[National Treasure] Gold Crown from the North Mound of Hwangnamdaechong Tomb

Home > Culture > Korean Heritage

print dictionary print

[National Treasure] Gold Crown from the North Mound of Hwangnamdaechong Tomb



Name: Gold Crown from the North Mound of Hwangnamdaechong Tomb
Period: Silla
Location: Yongsan District, central Seoul
Status: National Treasure No. 191
The height of the golden crown is 27.5 centimeters (10.83 inches), and the length of the decorations that hang down are between 13 and 30.3 centimeters.
This golden crown is representative of the caps made during the Silla Dynasty (57 B.C. to A.D. 935). 
Three decorations in the shape of Chinese letters, meaning mountain, are attached to the front of the crown.
Decorations in the form of deer horns are attached to both sides.
The 16 pieces of blue jade of the highest quality were set for the three Chinese characters, 9 pieces of jade to form the deer horns and 11 pieces on the head girdle.
The crown is studded with a total of 77 pieces of jade.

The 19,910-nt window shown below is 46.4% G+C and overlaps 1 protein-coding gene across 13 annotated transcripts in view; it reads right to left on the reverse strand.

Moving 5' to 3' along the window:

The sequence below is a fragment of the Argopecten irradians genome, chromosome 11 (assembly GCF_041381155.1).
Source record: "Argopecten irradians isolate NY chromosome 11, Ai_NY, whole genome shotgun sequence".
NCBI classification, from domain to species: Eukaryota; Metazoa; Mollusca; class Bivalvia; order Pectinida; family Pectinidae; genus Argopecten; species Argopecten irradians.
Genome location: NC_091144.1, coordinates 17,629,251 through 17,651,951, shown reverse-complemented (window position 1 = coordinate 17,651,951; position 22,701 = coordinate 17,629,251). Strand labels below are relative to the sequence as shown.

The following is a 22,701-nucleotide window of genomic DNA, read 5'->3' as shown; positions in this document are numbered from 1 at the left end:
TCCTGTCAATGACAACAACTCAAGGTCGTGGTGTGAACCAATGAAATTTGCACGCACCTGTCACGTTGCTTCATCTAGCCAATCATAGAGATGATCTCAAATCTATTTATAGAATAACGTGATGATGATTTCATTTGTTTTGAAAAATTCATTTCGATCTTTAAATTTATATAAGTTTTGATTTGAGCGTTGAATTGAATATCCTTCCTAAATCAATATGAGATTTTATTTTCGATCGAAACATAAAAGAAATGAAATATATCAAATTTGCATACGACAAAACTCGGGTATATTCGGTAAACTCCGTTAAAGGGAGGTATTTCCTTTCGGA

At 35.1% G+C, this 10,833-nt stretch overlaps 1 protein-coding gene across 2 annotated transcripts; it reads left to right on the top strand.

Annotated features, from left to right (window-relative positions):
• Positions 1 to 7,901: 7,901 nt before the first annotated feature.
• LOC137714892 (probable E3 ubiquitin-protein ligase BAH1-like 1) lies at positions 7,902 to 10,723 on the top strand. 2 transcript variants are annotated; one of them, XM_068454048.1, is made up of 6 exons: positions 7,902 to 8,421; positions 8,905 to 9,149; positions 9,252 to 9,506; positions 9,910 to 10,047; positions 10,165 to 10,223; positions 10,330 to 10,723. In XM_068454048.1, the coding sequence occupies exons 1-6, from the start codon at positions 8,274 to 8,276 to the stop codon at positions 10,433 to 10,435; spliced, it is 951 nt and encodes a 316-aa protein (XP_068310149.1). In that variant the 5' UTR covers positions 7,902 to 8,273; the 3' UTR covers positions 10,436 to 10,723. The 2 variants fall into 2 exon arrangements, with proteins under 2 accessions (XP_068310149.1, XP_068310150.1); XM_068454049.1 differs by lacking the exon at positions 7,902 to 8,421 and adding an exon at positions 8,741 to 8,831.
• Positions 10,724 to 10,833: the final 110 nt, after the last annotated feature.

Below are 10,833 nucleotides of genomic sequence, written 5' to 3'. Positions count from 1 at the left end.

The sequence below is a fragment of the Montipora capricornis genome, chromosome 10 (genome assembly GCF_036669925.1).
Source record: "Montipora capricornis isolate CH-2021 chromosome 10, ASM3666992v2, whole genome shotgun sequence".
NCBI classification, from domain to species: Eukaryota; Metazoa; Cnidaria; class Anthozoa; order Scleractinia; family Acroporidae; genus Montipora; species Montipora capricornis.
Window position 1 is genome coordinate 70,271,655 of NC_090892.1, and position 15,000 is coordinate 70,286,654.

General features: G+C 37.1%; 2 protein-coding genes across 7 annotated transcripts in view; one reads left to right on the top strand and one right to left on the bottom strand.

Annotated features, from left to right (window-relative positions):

The balanced arrangement of gold decorations in the form of round shapes make a brilliant and lustrous golden crown.
Suhasik decorations are hung from the cap in thick rings, three pieces on both sides.
The longest of the suhasik decorations are on the outside and the shortest on the inside.
The ends of the suhasik are decorated in blue jade, like that of the head girdle, and golden decks formed leaves on the outside.
The head girdle and suhasik are assumed to belong to one another.
The issue is only questionable because the suhasik was discovered separately from the crown.
This crown is typical of the crowns worn during the Silla Dynasty, but is more ornate and is adorned with more precious jades. 

More in Korean Heritage

[Zoom Korea] This master embroiderer uses every stitch to restore and promote the craft

National Museum of Korea presents exhibition showcasing joys and sorrows of life

[National Treasure] Glass Ewer and Cups from the South Mound of Tomb No. 98, Gyeongju

Gilt-bronze phoenix padlock uncovered for first time in Korea

A once-nameless antique finally returns home to tell the right time

Log in to Twitter or Facebook account to connect
with the Korea JoongAng Daily
help-image Social comment?
lock icon

To write comments, please log in to one of the accounts.

Standards Board Policy (0/250자)

What’s Popular Now